Amid Tuscany’s picture-perfect rolling hills and under its forget-me-not blue skies lies Italy’s UNESCO Heritage Pienza, a mini utopia, considered by many to be the “ideal city of the Renaissance”.
Pienza, “the City of Pius”, was built by Pope Pius II in 1459 in an attempt to turn his birthplace into Italy’s first model city. Founded on Renaissance concepts and ancient philosophical and geometric ideals, the little city of Pienza is a strikingly beautiful and ordered fifteenth century culture hub, built with the help of architect Bernardo "il Rossellino” and under the guidance of the great humanist thinker, Leon Battista Alberti.
A place of Renaissance idealism on a tiny scale, however, Pope Pius II only lived to see two years of building, and so only a fraction of the intended city was ever built: the papal palace, a cathedral, a fragment of the town hall and a well. All in all, it takes about three minutes to walk from one side of the city of Pienza to the other, which in city-planning terms, is a wonderfully short commute.
Surround yourself with the unforgettable floral fragrances that waft over the Tuscan hills and set your eyes on a site of truly considered architecture, Pienza’s Piazza Pio II – the birthplace, and extent, of this great Italian culture hub. Each building is built in perfect geometric harmony and the square itself is grounded on utopian philosophical principles that date back to Plato.
The imposing Palazzo Piccolomini sits to the right of the cathedral, the Duomo, which itself boasts a beautiful hanging garden terrace from where you can gaze over panoramic views of Tuscany’s Val d’Orcia, from the walls of your very own Renaissance empire.
If film culture is more the kind of thing that will get you to pack your bags, then just know that the movie Romeo and Juliet was filmed within Pienza’s walls, and if you are more of a travelling foodie at heart, then hitch a ride for some of Pienza’s infamous Pecorino and indulge in some seriously good cacio e pepe.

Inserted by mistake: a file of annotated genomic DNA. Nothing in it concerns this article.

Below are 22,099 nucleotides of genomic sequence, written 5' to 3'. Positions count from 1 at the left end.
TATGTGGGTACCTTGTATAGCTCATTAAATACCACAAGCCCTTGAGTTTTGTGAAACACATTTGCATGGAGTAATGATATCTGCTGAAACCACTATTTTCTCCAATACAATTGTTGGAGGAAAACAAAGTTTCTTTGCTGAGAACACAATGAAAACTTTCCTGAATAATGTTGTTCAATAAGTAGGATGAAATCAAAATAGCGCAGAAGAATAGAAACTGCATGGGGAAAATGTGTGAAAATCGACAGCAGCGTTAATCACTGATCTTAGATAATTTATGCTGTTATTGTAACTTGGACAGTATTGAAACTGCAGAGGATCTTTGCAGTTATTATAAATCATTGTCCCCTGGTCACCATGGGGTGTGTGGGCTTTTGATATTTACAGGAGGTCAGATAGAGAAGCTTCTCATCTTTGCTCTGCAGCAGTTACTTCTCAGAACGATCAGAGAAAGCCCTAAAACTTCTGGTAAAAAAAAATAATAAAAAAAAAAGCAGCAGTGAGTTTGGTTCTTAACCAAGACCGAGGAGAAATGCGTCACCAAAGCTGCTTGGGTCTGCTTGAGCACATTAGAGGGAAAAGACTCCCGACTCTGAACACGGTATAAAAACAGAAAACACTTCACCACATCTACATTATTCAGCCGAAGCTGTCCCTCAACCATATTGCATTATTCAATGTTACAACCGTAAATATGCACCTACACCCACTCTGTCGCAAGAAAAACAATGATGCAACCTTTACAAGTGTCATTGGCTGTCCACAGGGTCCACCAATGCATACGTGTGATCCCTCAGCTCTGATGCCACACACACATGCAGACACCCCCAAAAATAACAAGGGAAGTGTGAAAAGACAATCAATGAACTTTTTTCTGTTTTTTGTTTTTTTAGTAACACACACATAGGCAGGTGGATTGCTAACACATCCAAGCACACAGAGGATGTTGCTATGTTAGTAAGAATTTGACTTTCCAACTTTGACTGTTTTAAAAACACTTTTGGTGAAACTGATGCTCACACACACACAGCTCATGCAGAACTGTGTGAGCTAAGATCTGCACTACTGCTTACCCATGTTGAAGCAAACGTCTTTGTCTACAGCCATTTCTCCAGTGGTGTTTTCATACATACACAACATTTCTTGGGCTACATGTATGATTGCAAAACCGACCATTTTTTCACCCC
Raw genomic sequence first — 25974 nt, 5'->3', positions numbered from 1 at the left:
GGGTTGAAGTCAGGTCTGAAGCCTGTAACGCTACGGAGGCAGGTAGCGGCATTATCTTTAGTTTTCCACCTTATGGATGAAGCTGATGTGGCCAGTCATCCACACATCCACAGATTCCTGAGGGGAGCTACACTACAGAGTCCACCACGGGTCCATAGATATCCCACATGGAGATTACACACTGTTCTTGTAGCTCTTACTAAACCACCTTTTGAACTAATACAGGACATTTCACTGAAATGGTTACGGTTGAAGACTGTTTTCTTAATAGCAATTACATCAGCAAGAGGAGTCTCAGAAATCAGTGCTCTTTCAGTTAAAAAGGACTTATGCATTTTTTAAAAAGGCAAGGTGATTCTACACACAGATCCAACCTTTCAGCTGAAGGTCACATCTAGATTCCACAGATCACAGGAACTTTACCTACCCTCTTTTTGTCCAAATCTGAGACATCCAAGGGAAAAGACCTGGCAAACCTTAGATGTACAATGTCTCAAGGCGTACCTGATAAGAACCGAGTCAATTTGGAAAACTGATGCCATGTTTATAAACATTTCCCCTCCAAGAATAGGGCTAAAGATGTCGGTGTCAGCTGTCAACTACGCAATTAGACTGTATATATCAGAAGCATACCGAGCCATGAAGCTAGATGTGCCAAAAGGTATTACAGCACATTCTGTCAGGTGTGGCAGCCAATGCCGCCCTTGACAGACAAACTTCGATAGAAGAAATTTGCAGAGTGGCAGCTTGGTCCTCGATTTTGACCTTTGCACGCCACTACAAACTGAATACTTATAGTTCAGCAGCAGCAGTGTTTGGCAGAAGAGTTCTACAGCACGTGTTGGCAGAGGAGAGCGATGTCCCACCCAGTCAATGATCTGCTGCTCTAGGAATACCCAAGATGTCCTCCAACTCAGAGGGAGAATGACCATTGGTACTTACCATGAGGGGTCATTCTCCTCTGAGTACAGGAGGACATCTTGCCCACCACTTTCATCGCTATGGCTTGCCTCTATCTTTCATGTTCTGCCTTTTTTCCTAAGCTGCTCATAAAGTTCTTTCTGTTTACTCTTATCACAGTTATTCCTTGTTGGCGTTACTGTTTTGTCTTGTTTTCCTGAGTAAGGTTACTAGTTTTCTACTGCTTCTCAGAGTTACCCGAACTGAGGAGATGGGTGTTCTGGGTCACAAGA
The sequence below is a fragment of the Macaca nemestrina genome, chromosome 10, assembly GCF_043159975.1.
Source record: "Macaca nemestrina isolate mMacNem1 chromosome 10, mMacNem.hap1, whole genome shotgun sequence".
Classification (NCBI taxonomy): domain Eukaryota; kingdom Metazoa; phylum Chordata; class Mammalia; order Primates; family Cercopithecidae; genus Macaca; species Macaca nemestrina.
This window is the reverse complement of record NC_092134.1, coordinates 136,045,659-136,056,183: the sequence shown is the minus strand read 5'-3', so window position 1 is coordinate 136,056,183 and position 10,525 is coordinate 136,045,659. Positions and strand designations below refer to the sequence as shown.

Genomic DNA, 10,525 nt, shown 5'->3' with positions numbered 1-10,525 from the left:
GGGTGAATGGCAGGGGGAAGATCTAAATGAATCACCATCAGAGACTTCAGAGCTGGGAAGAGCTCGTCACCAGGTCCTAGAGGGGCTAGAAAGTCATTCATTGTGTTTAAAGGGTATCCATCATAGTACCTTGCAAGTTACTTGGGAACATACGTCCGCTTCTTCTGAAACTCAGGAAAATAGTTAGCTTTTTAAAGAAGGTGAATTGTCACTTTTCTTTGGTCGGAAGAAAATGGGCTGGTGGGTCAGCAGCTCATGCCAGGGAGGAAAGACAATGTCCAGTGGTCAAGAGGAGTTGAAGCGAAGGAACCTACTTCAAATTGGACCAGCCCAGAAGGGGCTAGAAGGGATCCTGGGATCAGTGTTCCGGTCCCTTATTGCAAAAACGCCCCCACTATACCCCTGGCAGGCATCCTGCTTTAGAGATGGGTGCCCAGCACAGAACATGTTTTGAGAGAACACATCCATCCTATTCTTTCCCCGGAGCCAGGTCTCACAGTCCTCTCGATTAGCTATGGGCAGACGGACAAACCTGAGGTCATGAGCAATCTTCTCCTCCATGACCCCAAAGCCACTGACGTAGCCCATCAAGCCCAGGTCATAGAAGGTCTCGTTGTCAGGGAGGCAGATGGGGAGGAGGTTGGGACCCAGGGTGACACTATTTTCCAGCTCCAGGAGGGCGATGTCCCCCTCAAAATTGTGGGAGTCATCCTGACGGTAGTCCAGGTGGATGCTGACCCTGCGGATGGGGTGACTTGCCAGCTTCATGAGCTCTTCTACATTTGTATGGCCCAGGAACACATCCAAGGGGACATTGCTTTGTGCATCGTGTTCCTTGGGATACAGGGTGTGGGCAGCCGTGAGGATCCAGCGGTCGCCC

Delve into a hopeful and idealistic moment in Italy’s great past and imagine what Pienza might have been like had the entire city come to fruition. As it stands, however, it is a beautifully romantic and mystifying city, possibly made all the more so, by its very act of incompletion.
When in Pienza there is only ever one design spot that you should set your bags down in, and that is La Bandita Townhouse, an aged former convent in the heart of the Old Town. Trip up the cobbled streets and enter a former nunnery turned urban style hub, brimming with effortless cool and delicious foodie vibes. Delve into Tuscany’s fragrant countryside and stay a 20-minute drive away in La Bandita Countryhouse, a traditional farmhouse turned boutique style den, or even head 20-minutes in another direction to Follonico, another aged Tuscan farmhouse full of heritage charm and brimming with romantic escapism.
For another culture hub driven by a single person’s incredible idealism, peek in our Travel Journal at nearby artist Niki Saint de Phalle’s Tuscan Tarot Garden, a soaring feminist statement that took 20-years in the making.
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